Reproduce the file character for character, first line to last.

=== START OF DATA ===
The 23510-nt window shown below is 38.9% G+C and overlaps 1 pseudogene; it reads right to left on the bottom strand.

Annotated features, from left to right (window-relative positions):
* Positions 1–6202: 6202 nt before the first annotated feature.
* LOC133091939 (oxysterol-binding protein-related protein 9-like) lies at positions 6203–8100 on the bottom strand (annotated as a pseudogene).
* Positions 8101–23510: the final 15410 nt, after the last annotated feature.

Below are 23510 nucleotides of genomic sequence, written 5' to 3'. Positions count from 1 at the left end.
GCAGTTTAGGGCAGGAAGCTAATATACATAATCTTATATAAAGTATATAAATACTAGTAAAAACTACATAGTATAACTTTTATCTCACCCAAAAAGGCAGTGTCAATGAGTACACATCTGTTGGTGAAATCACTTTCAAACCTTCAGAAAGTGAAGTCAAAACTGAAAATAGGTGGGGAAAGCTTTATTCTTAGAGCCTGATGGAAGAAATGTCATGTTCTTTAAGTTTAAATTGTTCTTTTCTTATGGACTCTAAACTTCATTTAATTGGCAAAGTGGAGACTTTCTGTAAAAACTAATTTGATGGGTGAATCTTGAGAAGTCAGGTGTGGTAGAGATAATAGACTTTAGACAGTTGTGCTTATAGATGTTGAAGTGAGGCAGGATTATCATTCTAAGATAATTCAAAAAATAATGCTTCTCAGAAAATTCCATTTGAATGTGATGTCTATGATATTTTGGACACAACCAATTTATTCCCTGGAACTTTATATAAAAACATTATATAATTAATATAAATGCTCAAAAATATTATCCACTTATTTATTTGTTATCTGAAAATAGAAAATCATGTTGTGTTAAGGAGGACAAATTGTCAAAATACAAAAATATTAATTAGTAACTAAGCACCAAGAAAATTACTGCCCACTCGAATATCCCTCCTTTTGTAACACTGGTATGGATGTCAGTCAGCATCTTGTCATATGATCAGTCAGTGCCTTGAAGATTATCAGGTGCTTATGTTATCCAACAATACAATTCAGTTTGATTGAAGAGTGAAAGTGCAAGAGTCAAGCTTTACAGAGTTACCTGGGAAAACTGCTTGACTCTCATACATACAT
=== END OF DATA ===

The 23510-nt window shown below is 38.9% G+C and overlaps 1 pseudogene; it reads right to left on the bottom strand.

Annotated features, from left to right (window-relative positions):
* Positions 1–6202: 6202 nt before the first annotated feature.
* LOC133091939 (oxysterol-binding protein-related protein 9-like) lies at positions 6203–8100 on the bottom strand (annotated as a pseudogene).
* Positions 8101–23510: the final 15410 nt, after the last annotated feature.

Below are 23510 nucleotides of genomic sequence, written 5' to 3'. Positions count from 1 at the left end.
GCAGTTTAGGGCAGGAAGCTAATATACATAATCTTATATAAAGTATATAAATACTAGTAAAAACTACATAGTATAACTTTTATCTCACCCAAAAAGGCAGTGTCAATGAGTACACATCTGTTGGTGAAATCACTTTCAAACCTTCAGAAAGTGAAGTCAAAACTGAAAATAGGTGGGGAAAGCTTTATTCTTAGAGCCTGATGGAAGAAATGTCATGTTCTTTAAGTTTAAATTGTTCTTTTCTTATGGACTCTAAACTTCATTTAATTGGCAAAGTGGAGACTTTCTGTAAAAACTAATTTGATGGGTGAATCTTGAGAAGTCAGGTGTGGTAGAGATAATAGACTTTAGACAGTTGTGCTTATAGATGTTGAAGTGAGGCAGGATTATCATTCTAAGATAATTCAAAAAATAATGCTTCTCAGAAAATTCCATTTGAATGTGATGTCTATGATATTTTGGACACAACCAATTTATTCCCTGGAACTTTATATAAAAACATTATATAATTAATATAAATGCTCAAAAATATTATCCACTTATTTATTTGTTATCTGAAAATAGAAAATCATGTTGTGTTAAGGAGGACAAATTGTCAAAATACAAAAATATTAATTAGTAACTAAGCACCAAGAAAATTACTGCCCACTCGAATATCCCTCCTTTTGTAACACTGGTATGGATGTCAGTCAGCATCTTGTCATATGATCAGTCAGTGCCTTGAAGATTATCAGGTGCTTATGTTATCCAACAATACAATTCAGTTTGATTGAAGAGTGAAAGTGCAAGAGTCAAGCTTTACAGAGTTACCTGGGAAAACTGCTTGACTCTCATACATACAT